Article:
Documentary filmmaker Laura Poitras has long focused on individuals and communities battling larger forces, most notably in her films Citizenfour (2014) and Risk (2016), about whistleblower Edward Snowden and WikiLeaks founder Julian Assange, respectively. In this variation on her David and Goliath fixation, Poitras profiles photographer and activist Nan Goldin, whose incisive body of work probes the tender underbelly of metropolitan society, finding in it the titular beauty and bloodshed. The documentary considers Goldin’s life and art but also hones in on P.A.I.N (Prescription Addiction Intervention Now), which Goldin started after a several-year struggle with addiction to OxyContin. The group has made headlines for their bold protests, which largely involve targeting institutions where the Sackler family’s name adorns museum wings and galleries; the Sacklers started Purdue Pharma, which manufactures the aforementioned drug and has knowingly misled the public about its addictive properties. Poitras tackles the complex subject matter of Goldin’s life, art, and activism (spanning not just the opioid epidemic but also the AIDS crisis in the late 80s and early 90s) with appreciable sophistication, eliciting dignity and consequence from even the scuzziest of dive bars. This makes for a natural congruence with Goldin’s practice, elevating it to the stuff of cinema rather than just mere documentation. A through line involving Goldin’s older sister, who tragically died by suicide as a young woman, takes us deeper into the artist’s brilliant but understandably burdened psyche; the detours into her associations with such writers and artists as Cookie Mueller and David Wojnarowicz are similarly illuminating and heartbreaking. 113 min.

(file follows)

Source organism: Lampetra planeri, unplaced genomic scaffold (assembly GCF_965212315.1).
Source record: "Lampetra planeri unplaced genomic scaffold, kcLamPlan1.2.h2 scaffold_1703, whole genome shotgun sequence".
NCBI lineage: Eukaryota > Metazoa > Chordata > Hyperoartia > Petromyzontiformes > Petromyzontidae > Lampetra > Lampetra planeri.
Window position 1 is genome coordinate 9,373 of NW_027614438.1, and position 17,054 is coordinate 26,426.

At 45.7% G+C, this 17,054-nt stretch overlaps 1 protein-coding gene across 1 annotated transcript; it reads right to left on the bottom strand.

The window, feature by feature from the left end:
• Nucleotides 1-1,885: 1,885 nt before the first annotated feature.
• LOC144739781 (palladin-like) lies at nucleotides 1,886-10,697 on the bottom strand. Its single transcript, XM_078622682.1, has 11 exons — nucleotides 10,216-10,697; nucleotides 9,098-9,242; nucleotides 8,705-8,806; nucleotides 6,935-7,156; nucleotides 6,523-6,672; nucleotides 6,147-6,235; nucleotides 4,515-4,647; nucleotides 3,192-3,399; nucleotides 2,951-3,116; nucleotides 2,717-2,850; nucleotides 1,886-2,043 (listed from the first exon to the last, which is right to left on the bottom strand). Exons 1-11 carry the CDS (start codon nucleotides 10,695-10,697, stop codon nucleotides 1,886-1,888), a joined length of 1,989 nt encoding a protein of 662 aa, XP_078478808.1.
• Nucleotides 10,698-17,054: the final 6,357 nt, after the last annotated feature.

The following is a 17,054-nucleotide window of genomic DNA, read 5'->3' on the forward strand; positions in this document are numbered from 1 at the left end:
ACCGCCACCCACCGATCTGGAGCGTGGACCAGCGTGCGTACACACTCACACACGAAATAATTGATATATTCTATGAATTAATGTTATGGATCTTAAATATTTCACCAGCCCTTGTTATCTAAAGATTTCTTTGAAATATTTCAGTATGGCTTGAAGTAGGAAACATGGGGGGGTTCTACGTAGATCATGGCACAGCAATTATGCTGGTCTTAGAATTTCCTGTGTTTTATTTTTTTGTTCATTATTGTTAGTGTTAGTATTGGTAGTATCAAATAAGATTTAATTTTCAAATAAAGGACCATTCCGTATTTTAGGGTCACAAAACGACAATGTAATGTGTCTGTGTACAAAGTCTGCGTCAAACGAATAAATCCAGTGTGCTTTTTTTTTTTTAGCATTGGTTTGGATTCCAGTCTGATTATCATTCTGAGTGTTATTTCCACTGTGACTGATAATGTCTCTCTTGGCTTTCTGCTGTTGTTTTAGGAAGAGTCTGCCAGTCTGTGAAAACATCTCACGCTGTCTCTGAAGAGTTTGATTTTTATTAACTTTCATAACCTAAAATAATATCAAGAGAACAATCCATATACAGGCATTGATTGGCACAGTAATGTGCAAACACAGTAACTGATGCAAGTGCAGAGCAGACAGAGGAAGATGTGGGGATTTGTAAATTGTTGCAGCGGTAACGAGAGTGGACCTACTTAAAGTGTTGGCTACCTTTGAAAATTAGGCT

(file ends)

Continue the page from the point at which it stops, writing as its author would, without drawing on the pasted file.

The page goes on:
Gene Siskel Film Center